“Victorious warriors win first and then go to war, while defeated warriors go to war first and then seek to win”
If I asked you what your organization’s strategy is right now without looking would you know? If so, how many others do you think know it by heart? Strategy is one of those obnoxious businessy words that we all get in those condescending organizational announcements. “With this new strategy our team will synergize the core competencies and take the business to the next level, blah, blah, blah.” But the strategy is very important to how your organization will grow, change, and succeed in a constantly changing environment with fierce competition and scarce resources. It’s a fairly simple concept, but it gets more lip service than actual focus. There are many definitions, articles, and books about strategy, but to keep it simple; if your mission explains who, what, where, when, and why, your strategy answers the how.
What was your organization like ten years ago? Remember 2006, when Bernie Madoff was still a NASDAQ executive and the economy was doing pretty good? What type of processes, technology, customers, competitors, and resources did you have and how has it changed? What government regulations have changed? These are all things to consider when planning for what you want your organization to look like in the future as the next five years could change more drastically than the past ten. Your customers have a choice, why should they choose you? It could be price, quality, or resources. Do you want to offer the best price for similar products or services? Do you strive to provide the best quality, or do you offer something different that no one else quite can? Focus on what you do best, how you’re going to earn customers and be better than other alternatives.
The company may have an overriding strategy, but there should be subordinate strategies in the financial, operational, and marketing departments that support the overall company strategy. The Strategy Triad is the concept of synchronizing your business, operational, and marketing strategies. They all influence each other and are important in achieving the mission and goals of the organization. The mission may focus on one area, and each component may influence the other two. For example, if the business goal is to grow to $5 million revenue by the end of the year, then what do you need operationally to achieve that? Do you have the right amount of manpower, resources, support? Are the processes in place going to support that goal? How many customers, jobs, products are needed to achieve that goal? What sales volume is required, what types of sales, how do you market yourself? On the other side if you have primarily operational objectives, the financial strategy will need to accommodate with the controls, support, and forecasts while the marketing strategy should ensure there is sufficient sales to meet the financial objectives and support the operational objectives. It is a continuous cycle in which each element must compliment the others.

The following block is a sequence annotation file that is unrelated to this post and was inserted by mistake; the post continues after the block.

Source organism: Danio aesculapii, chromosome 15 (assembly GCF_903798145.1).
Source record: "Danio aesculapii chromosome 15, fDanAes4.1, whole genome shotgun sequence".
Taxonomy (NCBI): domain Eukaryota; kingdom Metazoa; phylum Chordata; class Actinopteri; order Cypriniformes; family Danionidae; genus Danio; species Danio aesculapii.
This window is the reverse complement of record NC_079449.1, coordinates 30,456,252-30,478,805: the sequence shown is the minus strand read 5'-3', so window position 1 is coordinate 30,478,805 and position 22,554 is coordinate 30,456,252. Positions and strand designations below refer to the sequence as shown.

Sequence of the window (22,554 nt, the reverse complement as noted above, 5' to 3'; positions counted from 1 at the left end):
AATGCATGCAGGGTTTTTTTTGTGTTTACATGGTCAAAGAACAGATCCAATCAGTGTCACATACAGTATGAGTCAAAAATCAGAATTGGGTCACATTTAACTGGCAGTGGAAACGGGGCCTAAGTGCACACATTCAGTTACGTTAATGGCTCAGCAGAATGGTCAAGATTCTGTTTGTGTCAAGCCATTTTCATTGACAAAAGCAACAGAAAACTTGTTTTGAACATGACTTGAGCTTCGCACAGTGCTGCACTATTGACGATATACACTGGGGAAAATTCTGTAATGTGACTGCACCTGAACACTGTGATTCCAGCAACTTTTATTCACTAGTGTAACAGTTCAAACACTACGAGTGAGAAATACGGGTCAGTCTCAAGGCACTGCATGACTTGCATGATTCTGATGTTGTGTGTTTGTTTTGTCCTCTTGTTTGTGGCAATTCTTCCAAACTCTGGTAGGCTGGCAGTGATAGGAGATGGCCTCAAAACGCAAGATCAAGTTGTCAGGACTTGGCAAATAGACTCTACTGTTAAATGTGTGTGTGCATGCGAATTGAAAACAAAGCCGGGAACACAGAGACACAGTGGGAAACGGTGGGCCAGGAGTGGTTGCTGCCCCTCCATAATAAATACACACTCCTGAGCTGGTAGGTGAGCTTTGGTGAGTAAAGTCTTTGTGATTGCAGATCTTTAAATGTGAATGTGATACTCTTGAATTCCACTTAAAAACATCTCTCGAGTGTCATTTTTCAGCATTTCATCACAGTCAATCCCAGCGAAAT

The important thing is to put the thought into everything that needs to happen from all perspectives of the business. Get the input from the people that will actually execute the tasks. Get their ideas and opinions, and more importantly, get them on board. Dwight Eisenhower once said “plans are nothing; planning is everything.” The point of strategy is not to have a document that lays out the plan of action. The point is to have a cohesive team that understands the intent and can make decisions amidst the changing environment, execute the plan, and succeed. A highly recommended book on this topic is Bill Birnbaum’s Strategic Thinking: A four piece puzzle. He demonstrates the importance of thinking strategically over strategic planning.